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The Flsa Permission Slip: Determining Whether Flsa Settlements And Voluntary Dismissals Require Approval, Alex Lau 2017 Fordham University School of Law

The Flsa Permission Slip: Determining Whether Flsa Settlements And Voluntary Dismissals Require Approval, Alex Lau

Fordham Law Review

The Fair Labor Standards Act of 1938 (FLSA) seeks to protect the poorest, most vulnerable workers by requiring that they be paid a minimum wage and compensated for their overtime labor. When employers do not pay their workers minimum wage or overtime compensation and thereby violate the FLSA, workers have the power to sue their employers for remuneration. Like many other types of cases, most FLSA cases settle before going to trial. Unlike those other types of cases, however, most courts have held that settlements of FLSA cases must be approved to be enforceable. Even though Federal Rule of Civil ...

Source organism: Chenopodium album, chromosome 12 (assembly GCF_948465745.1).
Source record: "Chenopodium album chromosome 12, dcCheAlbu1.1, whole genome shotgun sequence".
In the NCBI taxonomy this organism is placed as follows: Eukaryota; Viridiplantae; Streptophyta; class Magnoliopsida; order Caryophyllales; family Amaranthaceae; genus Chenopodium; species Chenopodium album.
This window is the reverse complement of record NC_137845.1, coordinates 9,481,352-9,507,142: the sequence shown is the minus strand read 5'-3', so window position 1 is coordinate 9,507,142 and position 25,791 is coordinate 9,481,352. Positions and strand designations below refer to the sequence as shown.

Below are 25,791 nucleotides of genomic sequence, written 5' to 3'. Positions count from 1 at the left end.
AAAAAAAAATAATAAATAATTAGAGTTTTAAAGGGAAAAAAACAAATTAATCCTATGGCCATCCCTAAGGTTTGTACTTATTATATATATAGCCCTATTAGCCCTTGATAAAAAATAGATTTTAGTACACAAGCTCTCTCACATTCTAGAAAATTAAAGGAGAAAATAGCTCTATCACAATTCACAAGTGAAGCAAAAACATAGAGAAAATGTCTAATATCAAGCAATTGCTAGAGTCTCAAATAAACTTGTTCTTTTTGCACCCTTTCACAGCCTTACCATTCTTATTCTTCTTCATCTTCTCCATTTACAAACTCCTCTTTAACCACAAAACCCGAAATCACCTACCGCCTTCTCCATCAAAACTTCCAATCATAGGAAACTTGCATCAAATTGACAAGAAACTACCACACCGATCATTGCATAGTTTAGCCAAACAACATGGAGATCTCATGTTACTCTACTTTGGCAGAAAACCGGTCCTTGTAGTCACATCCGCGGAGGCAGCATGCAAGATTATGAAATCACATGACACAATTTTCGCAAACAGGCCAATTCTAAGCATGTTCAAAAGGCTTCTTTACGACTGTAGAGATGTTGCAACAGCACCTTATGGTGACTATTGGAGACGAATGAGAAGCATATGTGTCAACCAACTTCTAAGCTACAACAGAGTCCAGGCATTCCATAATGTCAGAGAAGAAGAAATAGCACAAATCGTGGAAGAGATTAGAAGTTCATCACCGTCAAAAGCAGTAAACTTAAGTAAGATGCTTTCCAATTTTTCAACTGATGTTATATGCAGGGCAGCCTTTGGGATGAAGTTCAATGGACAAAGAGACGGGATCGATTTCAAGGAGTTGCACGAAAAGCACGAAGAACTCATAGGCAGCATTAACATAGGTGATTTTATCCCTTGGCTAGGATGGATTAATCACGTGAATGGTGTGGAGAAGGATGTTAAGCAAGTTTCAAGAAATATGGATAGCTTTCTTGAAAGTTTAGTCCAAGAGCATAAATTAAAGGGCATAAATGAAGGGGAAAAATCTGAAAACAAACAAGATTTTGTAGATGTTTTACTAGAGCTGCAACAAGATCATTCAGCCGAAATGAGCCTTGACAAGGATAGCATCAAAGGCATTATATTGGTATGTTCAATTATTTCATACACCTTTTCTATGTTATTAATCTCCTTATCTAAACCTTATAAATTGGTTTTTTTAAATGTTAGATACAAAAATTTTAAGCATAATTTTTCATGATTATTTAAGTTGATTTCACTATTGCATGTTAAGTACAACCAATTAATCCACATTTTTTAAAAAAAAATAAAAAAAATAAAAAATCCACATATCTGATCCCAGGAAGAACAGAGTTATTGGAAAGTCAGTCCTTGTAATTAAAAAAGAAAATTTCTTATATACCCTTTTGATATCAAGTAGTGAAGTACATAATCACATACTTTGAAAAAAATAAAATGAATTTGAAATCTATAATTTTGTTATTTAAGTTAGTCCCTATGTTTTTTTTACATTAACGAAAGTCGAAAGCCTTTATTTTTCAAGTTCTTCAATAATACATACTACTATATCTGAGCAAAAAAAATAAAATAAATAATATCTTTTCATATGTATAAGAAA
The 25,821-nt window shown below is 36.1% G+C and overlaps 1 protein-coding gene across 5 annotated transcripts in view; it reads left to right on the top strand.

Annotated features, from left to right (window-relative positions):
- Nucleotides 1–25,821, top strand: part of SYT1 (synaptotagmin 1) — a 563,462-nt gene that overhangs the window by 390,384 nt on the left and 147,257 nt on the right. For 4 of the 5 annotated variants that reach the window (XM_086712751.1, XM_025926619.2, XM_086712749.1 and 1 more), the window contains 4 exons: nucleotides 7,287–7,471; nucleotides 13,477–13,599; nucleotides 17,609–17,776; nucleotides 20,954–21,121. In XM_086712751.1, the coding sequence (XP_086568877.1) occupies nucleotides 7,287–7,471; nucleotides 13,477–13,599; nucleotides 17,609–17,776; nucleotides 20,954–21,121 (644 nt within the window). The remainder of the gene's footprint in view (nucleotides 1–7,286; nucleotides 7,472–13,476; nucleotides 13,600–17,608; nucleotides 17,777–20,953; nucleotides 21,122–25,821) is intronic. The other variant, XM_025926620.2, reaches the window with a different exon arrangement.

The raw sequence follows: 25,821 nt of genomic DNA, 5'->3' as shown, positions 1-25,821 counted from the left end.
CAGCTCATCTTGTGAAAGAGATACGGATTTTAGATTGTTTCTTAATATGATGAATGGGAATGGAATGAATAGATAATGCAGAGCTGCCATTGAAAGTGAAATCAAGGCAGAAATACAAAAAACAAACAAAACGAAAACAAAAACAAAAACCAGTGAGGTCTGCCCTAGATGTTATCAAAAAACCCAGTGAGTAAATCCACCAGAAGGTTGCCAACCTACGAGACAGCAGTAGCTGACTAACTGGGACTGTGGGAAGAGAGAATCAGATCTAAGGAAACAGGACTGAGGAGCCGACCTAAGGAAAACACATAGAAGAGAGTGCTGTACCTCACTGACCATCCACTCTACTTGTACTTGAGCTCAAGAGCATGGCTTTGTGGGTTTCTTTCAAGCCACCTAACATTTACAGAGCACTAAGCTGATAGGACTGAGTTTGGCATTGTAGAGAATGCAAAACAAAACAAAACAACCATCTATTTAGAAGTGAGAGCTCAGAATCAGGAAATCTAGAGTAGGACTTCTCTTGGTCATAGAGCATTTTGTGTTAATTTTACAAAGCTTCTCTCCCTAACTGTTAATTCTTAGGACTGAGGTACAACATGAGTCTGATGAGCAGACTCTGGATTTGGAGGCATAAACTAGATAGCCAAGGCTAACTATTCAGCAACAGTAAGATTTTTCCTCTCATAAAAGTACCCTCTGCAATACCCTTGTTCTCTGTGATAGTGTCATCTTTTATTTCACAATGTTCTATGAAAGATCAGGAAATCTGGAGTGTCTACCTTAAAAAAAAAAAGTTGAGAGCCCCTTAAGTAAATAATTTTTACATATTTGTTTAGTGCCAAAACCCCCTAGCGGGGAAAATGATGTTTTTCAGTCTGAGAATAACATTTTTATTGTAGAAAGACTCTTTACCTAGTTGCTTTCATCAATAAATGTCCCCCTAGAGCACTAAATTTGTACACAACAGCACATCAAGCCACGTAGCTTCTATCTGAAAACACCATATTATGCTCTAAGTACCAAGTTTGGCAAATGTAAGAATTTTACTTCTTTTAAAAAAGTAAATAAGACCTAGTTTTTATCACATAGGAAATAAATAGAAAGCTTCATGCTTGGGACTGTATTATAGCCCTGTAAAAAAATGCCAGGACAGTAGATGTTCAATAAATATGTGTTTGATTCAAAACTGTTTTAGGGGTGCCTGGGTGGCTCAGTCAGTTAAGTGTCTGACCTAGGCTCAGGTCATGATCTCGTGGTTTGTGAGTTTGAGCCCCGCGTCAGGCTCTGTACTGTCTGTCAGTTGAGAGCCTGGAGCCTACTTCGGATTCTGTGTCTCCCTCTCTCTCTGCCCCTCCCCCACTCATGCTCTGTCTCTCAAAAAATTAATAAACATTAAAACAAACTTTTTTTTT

The Precarity Of Temporality: How Law Inhibits Immigrant Worker Claims, Kati L. Griffith, Shannon Gleeson 2017 Cornell University

The Precarity Of Temporality: How Law Inhibits Immigrant Worker Claims, Kati L. Griffith, Shannon Gleeson

Articles and Chapters